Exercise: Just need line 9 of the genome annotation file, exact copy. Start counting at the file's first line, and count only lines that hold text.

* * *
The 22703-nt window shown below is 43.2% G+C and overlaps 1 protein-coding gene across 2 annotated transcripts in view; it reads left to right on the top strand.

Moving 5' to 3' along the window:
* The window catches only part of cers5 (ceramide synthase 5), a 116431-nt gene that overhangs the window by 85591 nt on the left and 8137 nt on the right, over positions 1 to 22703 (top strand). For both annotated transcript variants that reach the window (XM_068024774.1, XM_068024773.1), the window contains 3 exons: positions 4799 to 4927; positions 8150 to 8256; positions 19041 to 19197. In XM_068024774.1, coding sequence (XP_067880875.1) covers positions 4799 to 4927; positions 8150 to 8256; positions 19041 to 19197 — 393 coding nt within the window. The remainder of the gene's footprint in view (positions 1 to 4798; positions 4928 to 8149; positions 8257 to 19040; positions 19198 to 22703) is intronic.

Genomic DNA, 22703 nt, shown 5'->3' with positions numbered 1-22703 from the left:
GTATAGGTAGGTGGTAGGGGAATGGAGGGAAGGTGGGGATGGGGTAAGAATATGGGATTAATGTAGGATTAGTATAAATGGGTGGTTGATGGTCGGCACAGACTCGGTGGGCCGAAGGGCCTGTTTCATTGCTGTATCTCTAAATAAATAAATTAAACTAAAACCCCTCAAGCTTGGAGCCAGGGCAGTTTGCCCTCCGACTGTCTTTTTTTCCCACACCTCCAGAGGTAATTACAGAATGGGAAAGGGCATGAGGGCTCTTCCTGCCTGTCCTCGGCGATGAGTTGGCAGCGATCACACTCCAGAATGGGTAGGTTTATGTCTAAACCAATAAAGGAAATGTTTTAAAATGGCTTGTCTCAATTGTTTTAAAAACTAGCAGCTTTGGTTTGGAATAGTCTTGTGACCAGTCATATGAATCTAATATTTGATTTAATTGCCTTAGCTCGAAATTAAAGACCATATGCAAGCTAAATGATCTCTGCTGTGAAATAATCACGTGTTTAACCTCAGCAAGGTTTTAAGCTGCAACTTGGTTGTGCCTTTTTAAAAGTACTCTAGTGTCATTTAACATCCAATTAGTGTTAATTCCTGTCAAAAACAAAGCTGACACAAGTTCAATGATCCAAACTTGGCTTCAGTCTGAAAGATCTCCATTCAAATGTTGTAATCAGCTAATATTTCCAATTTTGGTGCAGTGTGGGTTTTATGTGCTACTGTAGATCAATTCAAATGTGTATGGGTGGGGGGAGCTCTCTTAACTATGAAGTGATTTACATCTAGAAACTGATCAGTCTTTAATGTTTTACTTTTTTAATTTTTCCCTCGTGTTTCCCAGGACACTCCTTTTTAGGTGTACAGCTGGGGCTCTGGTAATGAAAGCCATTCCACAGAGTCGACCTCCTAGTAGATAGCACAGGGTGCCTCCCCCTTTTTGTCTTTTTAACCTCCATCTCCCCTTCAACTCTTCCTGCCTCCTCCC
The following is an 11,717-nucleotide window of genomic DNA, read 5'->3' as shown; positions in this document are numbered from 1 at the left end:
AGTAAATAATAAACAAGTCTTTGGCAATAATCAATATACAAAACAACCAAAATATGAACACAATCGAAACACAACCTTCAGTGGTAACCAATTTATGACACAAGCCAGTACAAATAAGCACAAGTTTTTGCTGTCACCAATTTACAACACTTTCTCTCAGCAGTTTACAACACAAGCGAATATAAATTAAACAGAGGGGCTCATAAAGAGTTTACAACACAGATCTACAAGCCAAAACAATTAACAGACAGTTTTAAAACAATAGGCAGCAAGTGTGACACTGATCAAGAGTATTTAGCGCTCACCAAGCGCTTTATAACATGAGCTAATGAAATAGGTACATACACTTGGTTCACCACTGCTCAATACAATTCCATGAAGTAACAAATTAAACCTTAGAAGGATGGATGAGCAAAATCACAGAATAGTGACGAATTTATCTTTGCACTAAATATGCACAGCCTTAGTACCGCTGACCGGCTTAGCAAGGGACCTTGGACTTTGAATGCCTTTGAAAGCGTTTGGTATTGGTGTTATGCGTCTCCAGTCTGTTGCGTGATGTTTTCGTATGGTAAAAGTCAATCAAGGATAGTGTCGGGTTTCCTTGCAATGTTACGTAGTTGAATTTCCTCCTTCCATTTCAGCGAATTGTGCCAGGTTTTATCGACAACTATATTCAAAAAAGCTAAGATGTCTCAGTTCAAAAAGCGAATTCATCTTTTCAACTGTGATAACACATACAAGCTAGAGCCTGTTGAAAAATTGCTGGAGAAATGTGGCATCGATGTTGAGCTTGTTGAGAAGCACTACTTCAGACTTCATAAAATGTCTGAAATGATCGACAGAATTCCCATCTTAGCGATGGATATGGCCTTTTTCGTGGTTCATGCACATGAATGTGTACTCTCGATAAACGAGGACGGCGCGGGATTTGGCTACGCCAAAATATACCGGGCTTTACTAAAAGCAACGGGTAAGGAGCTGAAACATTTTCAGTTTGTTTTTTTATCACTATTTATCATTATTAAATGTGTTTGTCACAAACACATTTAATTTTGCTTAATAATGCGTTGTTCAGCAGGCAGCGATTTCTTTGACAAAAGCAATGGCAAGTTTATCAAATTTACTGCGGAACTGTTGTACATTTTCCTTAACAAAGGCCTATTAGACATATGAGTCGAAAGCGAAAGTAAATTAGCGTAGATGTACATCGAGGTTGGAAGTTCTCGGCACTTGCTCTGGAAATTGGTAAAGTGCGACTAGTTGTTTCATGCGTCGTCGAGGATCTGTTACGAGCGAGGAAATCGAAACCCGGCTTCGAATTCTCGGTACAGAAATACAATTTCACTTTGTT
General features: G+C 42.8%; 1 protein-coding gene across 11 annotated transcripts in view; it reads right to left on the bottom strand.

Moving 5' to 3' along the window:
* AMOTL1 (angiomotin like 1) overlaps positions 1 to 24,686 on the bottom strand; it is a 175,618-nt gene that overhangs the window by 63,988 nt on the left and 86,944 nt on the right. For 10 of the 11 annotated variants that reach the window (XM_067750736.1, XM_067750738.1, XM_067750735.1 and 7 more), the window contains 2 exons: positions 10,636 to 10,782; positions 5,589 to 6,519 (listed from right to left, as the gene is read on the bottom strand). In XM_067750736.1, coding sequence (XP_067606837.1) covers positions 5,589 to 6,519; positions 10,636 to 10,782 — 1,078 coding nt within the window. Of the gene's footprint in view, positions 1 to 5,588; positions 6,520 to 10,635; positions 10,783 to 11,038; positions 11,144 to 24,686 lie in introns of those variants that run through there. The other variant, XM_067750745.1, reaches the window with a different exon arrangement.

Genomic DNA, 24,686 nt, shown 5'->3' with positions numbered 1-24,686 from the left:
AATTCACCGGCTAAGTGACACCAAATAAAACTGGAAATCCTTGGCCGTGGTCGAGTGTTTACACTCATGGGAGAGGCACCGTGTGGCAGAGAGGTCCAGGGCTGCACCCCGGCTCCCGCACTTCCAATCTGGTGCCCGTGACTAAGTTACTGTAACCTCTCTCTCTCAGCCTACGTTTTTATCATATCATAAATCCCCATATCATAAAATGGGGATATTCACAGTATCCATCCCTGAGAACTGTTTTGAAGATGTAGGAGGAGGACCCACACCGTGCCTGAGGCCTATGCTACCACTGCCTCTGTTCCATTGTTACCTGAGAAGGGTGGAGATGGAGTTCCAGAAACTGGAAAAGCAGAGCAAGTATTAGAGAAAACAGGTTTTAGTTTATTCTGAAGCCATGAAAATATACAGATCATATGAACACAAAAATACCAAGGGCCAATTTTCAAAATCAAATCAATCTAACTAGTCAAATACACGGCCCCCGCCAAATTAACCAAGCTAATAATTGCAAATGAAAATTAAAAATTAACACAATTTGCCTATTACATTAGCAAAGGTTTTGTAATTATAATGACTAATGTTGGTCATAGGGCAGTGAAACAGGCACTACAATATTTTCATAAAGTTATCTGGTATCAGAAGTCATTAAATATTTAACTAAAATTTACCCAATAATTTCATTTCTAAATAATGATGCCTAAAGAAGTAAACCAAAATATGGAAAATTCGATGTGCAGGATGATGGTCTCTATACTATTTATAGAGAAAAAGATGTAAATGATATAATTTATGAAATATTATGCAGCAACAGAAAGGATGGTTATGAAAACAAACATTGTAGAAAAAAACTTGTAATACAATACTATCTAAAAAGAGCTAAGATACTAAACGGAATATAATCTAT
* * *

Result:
Moving 5' to 3' along the window: